Furry Therapists: Animal-Assisted Therapy Workshop Hosted by Willowbrooke at Tanner
Posted Date: 11/7/2012
Many already know the healing power of a pet. They seem to know, almost instinctively, when something’s wrong, curling up in a lap or offering a sympathetic paw.
For people facing behavioral health problems, like depression or life after a traumatic event, animal-assisted therapy can be a significant treatment option in helping them return to a healthy life.
Carrie King-Bussard, MA, LPC, left, a licensed professional counselor certified in animal-assisted therapy with Animal-Assisted Counseling of Colorado, talks with Melanie Lockwood, an assessment counselor with Willowbrooke at Tanner, about her 18-month-old yellow lab-husky mix Payton.
This past weekend, Nov. 3-4, Willowbrooke at Tanner hosted an animal-assisted therapy workshop for therapists, counselors and others in the education classroom of its inpatient facility in Villa Rica.
“Therapy takes many forms,” said Paula Gresham, associate administrator of Willowbrooke at Tanner. “We all do things that have therapeutic benefits: gardening, painting, etc. Animal-assisted therapy, when conducted by a trained therapist, has a number of benefits, from increasing self esteem to having a calming, soothing influence; some of the same reasons many of us have pets at home. That’s why it’s important to have these resources available in a treatment setting.”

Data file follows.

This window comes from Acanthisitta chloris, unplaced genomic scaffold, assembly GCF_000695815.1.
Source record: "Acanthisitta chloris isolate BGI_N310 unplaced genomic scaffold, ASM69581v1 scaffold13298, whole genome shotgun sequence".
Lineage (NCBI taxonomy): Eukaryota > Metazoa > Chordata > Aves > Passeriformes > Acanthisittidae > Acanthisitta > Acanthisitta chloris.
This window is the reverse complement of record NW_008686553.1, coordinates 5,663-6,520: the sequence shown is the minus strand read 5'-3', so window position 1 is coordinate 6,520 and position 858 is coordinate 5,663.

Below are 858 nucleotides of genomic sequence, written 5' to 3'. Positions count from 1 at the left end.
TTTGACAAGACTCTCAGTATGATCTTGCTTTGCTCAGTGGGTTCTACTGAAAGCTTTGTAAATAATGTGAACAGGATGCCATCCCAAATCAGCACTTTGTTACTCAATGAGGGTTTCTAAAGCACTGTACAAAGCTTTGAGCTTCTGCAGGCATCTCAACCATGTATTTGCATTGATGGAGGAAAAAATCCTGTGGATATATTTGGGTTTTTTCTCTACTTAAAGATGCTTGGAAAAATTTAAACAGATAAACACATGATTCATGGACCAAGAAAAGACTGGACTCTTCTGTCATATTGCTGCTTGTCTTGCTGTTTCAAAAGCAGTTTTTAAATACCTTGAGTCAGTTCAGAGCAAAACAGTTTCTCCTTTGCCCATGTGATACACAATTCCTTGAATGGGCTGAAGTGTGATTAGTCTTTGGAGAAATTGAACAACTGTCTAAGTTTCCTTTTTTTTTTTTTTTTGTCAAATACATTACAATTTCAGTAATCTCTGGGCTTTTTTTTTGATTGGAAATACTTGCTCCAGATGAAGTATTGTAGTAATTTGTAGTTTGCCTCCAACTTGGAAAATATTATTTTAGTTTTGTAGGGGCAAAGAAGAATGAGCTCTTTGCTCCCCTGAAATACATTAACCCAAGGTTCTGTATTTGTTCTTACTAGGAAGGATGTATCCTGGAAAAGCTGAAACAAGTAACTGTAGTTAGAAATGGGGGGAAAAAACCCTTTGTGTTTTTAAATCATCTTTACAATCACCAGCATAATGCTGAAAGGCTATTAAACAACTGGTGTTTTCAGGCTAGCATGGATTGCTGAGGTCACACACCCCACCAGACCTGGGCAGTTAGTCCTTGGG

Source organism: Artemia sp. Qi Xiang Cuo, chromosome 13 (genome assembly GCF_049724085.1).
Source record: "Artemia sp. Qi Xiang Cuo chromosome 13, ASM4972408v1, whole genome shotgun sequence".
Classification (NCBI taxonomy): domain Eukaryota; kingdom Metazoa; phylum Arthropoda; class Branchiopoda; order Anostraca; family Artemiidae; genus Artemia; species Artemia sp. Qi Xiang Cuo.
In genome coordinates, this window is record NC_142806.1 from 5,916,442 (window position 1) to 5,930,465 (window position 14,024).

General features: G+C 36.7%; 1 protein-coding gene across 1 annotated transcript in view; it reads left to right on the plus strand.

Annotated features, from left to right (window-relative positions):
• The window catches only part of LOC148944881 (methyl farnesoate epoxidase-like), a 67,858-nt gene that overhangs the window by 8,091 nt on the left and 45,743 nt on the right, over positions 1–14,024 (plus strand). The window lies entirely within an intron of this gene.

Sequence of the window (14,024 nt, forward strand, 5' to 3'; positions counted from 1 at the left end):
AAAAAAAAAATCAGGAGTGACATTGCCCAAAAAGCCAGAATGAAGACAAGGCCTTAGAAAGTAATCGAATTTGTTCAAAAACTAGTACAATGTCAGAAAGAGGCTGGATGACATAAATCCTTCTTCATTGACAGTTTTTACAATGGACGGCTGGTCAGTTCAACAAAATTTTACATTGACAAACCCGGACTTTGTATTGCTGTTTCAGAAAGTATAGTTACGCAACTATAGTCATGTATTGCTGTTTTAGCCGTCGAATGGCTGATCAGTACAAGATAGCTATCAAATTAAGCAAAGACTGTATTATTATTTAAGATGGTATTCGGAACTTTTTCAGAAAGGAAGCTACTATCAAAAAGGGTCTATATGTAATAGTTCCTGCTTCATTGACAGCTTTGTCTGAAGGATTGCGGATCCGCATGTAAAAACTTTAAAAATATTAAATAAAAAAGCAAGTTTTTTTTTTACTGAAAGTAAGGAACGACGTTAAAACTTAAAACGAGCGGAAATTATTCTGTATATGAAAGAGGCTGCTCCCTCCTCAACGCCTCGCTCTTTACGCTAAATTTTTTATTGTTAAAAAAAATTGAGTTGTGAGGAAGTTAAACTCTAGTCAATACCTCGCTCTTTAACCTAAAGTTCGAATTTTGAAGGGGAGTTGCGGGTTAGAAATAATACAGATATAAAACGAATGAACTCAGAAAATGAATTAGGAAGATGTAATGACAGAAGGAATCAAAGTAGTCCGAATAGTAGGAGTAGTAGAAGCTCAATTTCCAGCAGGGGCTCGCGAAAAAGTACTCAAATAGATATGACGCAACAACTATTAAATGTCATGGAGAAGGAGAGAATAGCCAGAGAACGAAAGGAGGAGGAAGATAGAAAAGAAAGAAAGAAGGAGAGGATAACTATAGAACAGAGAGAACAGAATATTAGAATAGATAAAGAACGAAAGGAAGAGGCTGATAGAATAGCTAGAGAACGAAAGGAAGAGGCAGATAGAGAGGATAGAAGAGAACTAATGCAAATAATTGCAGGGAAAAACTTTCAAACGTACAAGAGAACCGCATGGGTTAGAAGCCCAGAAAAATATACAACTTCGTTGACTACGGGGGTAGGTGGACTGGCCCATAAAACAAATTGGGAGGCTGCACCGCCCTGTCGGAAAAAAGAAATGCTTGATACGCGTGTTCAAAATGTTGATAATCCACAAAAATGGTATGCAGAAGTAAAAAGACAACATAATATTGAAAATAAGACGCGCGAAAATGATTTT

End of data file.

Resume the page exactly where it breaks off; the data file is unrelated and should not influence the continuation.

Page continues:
The course was led by Carrie King-Bussard, MA, LPC, a licensed professional counselor who is certified in animal-assisted therapy activities and learning (ATT) and who has more than 13 years of experience in working with canines as co-therapists.
King-Brussard led almost 30 participants in two days of discussions on the ethics of animal-assisted therapy, training methods, history of animal-assisted therapy and more. Willowbrooke at Tanner currently has five staff members certified in animal-assisted therapy along with their canine companions.
The seminar was one of many that Willowbrooke at Tanner has hosted during the past few years, with speakers as diverse as experts on psychotropic medications to law enforcement officials discussing how to keep adolescents safe. Many of the seminars provide continuing education credits for various behavioral and healthcare professionals.
To register for this and future seminars, visit www.WillowbrookeAtTanner.org. More information is available at 770.456.3342.